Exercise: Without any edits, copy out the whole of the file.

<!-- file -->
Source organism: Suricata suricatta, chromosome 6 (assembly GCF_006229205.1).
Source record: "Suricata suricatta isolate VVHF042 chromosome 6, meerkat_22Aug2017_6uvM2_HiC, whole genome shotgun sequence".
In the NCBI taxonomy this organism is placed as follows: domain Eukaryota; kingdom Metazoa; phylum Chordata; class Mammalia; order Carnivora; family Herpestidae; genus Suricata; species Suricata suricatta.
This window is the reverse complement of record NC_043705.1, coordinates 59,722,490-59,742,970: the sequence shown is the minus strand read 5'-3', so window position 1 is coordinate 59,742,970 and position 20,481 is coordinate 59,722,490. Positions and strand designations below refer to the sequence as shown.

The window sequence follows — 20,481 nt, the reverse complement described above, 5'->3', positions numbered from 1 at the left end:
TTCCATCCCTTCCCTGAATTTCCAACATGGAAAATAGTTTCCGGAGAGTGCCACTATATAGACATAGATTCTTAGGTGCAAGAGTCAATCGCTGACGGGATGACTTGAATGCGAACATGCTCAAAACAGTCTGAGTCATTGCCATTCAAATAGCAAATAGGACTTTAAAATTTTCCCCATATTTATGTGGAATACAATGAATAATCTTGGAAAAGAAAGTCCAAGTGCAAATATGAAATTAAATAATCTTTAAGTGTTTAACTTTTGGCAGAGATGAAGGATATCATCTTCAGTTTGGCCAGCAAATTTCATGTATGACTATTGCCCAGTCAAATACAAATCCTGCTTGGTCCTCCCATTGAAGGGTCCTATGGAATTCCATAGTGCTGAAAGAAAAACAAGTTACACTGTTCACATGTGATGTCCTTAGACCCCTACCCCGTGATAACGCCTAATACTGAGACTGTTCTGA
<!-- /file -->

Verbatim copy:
Source organism: Suricata suricatta, chromosome 6 (assembly GCF_006229205.1).
Source record: "Suricata suricatta isolate VVHF042 chromosome 6, meerkat_22Aug2017_6uvM2_HiC, whole genome shotgun sequence".
In the NCBI taxonomy this organism is placed as follows: domain Eukaryota; kingdom Metazoa; phylum Chordata; class Mammalia; order Carnivora; family Herpestidae; genus Suricata; species Suricata suricatta.
This window is the reverse complement of record NC_043705.1, coordinates 59,722,490-59,742,970: the sequence shown is the minus strand read 5'-3', so window position 1 is coordinate 59,742,970 and position 20,481 is coordinate 59,722,490. Positions and strand designations below refer to the sequence as shown.

The window sequence follows — 20,481 nt, the reverse complement described above, 5'->3', positions numbered from 1 at the left end:
TTCCATCCCTTCCCTGAATTTCCAACATGGAAAATAGTTTCCGGAGAGTGCCACTATATAGACATAGATTCTTAGGTGCAAGAGTCAATCGCTGACGGGATGACTTGAATGCGAACATGCTCAAAACAGTCTGAGTCATTGCCATTCAAATAGCAAATAGGACTTTAAAATTTTCCCCATATTTATGTGGAATACAATGAATAATCTTGGAAAAGAAAGTCCAAGTGCAAATATGAAATTAAATAATCTTTAAGTGTTTAACTTTTGGCAGAGATGAAGGATATCATCTTCAGTTTGGCCAGCAAATTTCATGTATGACTATTGCCCAGTCAAATACAAATCCTGCTTGGTCCTCCCATTGAAGGGTCCTATGGAATTCCATAGTGCTGAAAGAAAAACAAGTTACACTGTTCACATGTGATGTCCTTAGACCCCTACCCCGTGATAACGCCTAATACTGAGACTGTTCTGA